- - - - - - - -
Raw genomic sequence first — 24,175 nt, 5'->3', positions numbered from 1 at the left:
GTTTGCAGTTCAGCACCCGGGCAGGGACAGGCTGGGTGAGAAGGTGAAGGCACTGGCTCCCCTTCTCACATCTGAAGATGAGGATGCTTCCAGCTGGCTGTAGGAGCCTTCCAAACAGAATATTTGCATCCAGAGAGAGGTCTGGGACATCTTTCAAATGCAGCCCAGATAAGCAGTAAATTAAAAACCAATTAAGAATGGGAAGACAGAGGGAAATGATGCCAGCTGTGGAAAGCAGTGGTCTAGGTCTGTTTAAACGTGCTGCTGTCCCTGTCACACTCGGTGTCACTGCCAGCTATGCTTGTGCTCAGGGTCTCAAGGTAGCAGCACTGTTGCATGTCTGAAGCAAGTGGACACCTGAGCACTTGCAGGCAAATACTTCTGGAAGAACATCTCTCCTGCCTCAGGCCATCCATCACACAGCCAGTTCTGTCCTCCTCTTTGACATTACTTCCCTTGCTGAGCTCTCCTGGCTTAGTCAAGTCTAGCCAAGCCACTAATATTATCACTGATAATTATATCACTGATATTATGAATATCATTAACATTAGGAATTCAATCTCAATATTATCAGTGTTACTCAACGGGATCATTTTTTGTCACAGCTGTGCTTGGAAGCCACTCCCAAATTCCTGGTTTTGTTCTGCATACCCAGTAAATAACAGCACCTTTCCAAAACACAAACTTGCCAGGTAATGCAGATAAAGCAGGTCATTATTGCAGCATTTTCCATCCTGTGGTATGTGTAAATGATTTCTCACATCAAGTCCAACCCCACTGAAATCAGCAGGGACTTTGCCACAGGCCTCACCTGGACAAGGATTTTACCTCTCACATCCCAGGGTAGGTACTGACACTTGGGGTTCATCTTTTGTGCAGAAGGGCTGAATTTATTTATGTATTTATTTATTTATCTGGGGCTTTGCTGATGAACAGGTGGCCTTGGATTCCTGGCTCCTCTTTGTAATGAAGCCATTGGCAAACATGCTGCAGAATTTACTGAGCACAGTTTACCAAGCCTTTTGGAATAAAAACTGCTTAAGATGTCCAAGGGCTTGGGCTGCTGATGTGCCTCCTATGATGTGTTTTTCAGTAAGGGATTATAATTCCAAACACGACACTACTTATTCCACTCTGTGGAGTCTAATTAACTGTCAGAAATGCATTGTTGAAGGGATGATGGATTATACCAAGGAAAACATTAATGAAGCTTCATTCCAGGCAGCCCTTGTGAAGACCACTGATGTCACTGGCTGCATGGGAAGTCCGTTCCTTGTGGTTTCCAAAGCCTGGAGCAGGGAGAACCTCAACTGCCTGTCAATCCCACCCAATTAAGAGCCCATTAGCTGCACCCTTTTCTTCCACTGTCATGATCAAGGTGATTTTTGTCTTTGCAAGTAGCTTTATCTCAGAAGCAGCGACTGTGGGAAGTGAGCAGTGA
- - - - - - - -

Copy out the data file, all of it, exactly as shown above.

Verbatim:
Raw genomic sequence first — 24,175 nt, 5'->3', positions numbered from 1 at the left:
GTTTGCAGTTCAGCACCCGGGCAGGGACAGGCTGGGTGAGAAGGTGAAGGCACTGGCTCCCCTTCTCACATCTGAAGATGAGGATGCTTCCAGCTGGCTGTAGGAGCCTTCCAAACAGAATATTTGCATCCAGAGAGAGGTCTGGGACATCTTTCAAATGCAGCCCAGATAAGCAGTAAATTAAAAACCAATTAAGAATGGGAAGACAGAGGGAAATGATGCCAGCTGTGGAAAGCAGTGGTCTAGGTCTGTTTAAACGTGCTGCTGTCCCTGTCACACTCGGTGTCACTGCCAGCTATGCTTGTGCTCAGGGTCTCAAGGTAGCAGCACTGTTGCATGTCTGAAGCAAGTGGACACCTGAGCACTTGCAGGCAAATACTTCTGGAAGAACATCTCTCCTGCCTCAGGCCATCCATCACACAGCCAGTTCTGTCCTCCTCTTTGACATTACTTCCCTTGCTGAGCTCTCCTGGCTTAGTCAAGTCTAGCCAAGCCACTAATATTATCACTGATAATTATATCACTGATATTATGAATATCATTAACATTAGGAATTCAATCTCAATATTATCAGTGTTACTCAACGGGATCATTTTTTGTCACAGCTGTGCTTGGAAGCCACTCCCAAATTCCTGGTTTTGTTCTGCATACCCAGTAAATAACAGCACCTTTCCAAAACACAAACTTGCCAGGTAATGCAGATAAAGCAGGTCATTATTGCAGCATTTTCCATCCTGTGGTATGTGTAAATGATTTCTCACATCAAGTCCAACCCCACTGAAATCAGCAGGGACTTTGCCACAGGCCTCACCTGGACAAGGATTTTACCTCTCACATCCCAGGGTAGGTACTGACACTTGGGGTTCATCTTTTGTGCAGAAGGGCTGAATTTATTTATGTATTTATTTATTTATCTGGGGCTTTGCTGATGAACAGGTGGCCTTGGATTCCTGGCTCCTCTTTGTAATGAAGCCATTGGCAAACATGCTGCAGAATTTACTGAGCACAGTTTACCAAGCCTTTTGGAATAAAAACTGCTTAAGATGTCCAAGGGCTTGGGCTGCTGATGTGCCTCCTATGATGTGTTTTTCAGTAAGGGATTATAATTCCAAACACGACACTACTTATTCCACTCTGTGGAGTCTAATTAACTGTCAGAAATGCATTGTTGAAGGGATGATGGATTATACCAAGGAAAACATTAATGAAGCTTCATTCCAGGCAGCCCTTGTGAAGACCACTGATGTCACTGGCTGCATGGGAAGTCCGTTCCTTGTGGTTTCCAAAGCCTGGAGCAGGGAGAACCTCAACTGCCTGTCAATCCCACCCAATTAAGAGCCCATTAGCTGCACCCTTTTCTTCCACTGTCATGATCAAGGTGATTTTTGTCTTTGCAAGTAGCTTTATCTCAGAAGCAGCGACTGTGGGAAGTGAGCAGTGA